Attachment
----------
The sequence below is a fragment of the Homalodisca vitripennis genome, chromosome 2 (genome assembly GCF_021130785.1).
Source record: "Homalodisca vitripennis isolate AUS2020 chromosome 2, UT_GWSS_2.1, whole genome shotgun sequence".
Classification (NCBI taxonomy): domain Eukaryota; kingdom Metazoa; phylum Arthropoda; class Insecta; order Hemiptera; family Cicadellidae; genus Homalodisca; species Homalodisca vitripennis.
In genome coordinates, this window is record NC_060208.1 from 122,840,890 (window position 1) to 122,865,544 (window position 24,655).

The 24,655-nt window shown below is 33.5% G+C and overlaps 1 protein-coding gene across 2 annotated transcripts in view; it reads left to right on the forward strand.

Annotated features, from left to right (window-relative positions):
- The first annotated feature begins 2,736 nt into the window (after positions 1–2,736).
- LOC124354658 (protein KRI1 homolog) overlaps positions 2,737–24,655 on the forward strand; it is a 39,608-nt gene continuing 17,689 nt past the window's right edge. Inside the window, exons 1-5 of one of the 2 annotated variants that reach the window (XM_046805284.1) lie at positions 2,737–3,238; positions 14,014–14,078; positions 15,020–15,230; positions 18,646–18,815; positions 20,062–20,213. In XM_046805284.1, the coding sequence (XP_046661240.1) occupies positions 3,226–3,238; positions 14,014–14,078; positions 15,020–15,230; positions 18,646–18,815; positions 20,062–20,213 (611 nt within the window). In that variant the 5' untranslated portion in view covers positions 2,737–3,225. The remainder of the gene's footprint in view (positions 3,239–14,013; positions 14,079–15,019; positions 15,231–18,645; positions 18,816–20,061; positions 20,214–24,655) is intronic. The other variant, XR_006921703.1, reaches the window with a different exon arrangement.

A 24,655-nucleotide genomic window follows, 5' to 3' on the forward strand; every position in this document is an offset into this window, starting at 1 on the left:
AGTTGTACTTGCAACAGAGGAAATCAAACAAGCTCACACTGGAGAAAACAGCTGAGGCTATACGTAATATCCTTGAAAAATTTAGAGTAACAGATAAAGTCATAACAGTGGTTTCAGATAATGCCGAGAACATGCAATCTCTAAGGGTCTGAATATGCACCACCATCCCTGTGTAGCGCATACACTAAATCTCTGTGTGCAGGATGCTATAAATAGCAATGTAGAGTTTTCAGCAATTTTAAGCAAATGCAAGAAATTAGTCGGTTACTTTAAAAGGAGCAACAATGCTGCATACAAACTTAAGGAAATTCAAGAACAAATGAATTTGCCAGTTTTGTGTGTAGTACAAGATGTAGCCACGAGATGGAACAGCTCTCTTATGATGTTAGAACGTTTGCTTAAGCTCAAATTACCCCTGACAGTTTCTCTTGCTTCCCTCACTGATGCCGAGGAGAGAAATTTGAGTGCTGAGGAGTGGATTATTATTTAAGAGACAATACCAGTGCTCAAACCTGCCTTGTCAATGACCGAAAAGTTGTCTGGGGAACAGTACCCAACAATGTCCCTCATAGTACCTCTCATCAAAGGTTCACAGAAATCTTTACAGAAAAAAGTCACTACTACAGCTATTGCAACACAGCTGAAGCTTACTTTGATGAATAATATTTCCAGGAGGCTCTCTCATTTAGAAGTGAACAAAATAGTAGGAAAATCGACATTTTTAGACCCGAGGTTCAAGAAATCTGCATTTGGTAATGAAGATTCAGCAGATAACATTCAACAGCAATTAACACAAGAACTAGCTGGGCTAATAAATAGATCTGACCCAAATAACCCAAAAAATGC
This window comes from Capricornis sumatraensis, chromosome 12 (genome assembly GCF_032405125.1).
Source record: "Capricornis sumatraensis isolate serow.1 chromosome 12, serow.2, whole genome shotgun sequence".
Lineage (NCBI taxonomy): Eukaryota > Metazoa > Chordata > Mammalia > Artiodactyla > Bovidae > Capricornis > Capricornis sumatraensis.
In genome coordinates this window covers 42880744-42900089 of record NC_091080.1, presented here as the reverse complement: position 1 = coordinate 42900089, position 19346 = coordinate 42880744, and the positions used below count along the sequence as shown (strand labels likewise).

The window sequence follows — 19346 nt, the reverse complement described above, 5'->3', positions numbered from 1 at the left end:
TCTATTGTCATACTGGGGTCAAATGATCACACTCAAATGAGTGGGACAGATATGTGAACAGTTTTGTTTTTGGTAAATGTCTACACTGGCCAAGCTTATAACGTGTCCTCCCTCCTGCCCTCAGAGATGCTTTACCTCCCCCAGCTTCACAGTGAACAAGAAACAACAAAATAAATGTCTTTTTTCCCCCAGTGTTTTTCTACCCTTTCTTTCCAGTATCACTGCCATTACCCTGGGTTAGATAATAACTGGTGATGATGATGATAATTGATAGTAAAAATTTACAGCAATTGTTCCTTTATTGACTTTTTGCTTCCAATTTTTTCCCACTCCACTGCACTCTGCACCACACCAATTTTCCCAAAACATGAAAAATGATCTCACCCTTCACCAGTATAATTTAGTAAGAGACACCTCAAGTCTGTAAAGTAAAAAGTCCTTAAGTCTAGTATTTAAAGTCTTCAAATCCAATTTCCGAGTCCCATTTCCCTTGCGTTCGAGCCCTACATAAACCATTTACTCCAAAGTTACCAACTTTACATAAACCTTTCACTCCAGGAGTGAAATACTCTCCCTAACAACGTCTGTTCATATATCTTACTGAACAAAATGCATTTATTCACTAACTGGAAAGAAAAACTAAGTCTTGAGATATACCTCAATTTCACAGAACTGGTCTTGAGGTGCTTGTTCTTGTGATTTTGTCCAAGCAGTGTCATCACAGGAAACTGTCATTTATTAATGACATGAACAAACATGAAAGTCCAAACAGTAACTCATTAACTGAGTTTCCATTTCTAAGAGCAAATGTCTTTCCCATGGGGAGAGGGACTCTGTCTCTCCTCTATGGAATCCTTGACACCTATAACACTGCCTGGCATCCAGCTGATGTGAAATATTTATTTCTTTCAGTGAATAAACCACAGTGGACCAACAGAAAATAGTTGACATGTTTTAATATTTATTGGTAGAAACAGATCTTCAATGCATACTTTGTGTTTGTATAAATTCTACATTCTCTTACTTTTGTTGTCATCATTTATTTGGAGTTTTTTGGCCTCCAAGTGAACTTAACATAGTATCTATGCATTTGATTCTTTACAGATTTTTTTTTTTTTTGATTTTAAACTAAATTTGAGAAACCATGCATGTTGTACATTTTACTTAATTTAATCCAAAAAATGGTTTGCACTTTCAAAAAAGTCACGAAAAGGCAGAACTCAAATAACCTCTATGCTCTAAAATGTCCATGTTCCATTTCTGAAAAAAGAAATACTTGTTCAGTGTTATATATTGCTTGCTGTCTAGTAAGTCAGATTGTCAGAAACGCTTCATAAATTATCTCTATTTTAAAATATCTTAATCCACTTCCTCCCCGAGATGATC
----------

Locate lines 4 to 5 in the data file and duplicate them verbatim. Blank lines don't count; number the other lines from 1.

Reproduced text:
In genome coordinates, this window is record NC_060208.1 from 122,840,890 (window position 1) to 122,865,544 (window position 24,655).

The 24,655-nt window shown below is 33.5% G+C and overlaps 1 protein-coding gene across 2 annotated transcripts in view; it reads left to right on the forward strand.